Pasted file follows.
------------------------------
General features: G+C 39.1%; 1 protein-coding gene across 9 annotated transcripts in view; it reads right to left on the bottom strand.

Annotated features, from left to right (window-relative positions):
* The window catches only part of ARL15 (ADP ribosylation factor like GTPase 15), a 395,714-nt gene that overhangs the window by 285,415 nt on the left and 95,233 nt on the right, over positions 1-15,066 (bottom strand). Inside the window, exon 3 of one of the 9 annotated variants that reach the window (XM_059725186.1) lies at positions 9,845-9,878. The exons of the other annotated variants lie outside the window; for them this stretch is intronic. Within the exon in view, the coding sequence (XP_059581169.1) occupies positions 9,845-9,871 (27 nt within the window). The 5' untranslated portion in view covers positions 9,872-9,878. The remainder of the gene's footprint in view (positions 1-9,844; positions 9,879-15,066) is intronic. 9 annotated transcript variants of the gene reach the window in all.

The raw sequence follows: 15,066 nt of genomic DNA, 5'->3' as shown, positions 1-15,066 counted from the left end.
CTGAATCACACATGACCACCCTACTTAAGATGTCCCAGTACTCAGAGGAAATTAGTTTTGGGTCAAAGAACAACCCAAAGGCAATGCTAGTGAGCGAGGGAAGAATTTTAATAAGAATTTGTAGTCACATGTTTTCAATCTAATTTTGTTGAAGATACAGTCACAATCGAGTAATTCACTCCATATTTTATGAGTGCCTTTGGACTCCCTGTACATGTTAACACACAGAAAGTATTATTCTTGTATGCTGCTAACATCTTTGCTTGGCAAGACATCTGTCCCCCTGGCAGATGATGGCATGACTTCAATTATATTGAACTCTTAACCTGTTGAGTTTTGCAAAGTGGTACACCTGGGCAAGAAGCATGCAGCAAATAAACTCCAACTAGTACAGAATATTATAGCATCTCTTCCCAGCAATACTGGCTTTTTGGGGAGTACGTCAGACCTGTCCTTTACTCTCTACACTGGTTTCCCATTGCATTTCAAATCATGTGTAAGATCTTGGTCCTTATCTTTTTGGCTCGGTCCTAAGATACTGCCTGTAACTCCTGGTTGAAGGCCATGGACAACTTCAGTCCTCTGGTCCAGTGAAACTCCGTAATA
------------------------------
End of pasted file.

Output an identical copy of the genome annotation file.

General features: G+C 39.1%; 1 protein-coding gene across 9 annotated transcripts in view; it reads right to left on the bottom strand.

Annotated features, from left to right (window-relative positions):
* The window catches only part of ARL15 (ADP ribosylation factor like GTPase 15), a 395,714-nt gene that overhangs the window by 285,415 nt on the left and 95,233 nt on the right, over positions 1-15,066 (bottom strand). Inside the window, exon 3 of one of the 9 annotated variants that reach the window (XM_059725186.1) lies at positions 9,845-9,878. The exons of the other annotated variants lie outside the window; for them this stretch is intronic. Within the exon in view, the coding sequence (XP_059581169.1) occupies positions 9,845-9,871 (27 nt within the window). The 5' untranslated portion in view covers positions 9,872-9,878. The remainder of the gene's footprint in view (positions 1-9,844; positions 9,879-15,066) is intronic. 9 annotated transcript variants of the gene reach the window in all.

The raw sequence follows: 15,066 nt of genomic DNA, 5'->3' as shown, positions 1-15,066 counted from the left end.
CTGAATCACACATGACCACCCTACTTAAGATGTCCCAGTACTCAGAGGAAATTAGTTTTGGGTCAAAGAACAACCCAAAGGCAATGCTAGTGAGCGAGGGAAGAATTTTAATAAGAATTTGTAGTCACATGTTTTCAATCTAATTTTGTTGAAGATACAGTCACAATCGAGTAATTCACTCCATATTTTATGAGTGCCTTTGGACTCCCTGTACATGTTAACACACAGAAAGTATTATTCTTGTATGCTGCTAACATCTTTGCTTGGCAAGACATCTGTCCCCCTGGCAGATGATGGCATGACTTCAATTATATTGAACTCTTAACCTGTTGAGTTTTGCAAAGTGGTACACCTGGGCAAGAAGCATGCAGCAAATAAACTCCAACTAGTACAGAATATTATAGCATCTCTTCCCAGCAATACTGGCTTTTTGGGGAGTACGTCAGACCTGTCCTTTACTCTCTACACTGGTTTCCCATTGCATTTCAAATCATGTGTAAGATCTTGGTCCTTATCTTTTTGGCTCGGTCCTAAGATACTGCCTGTAACTCCTGGTTGAAGGCCATGGACAACTTCAGTCCTCTGGTCCAGTGAAACTCCGTAATA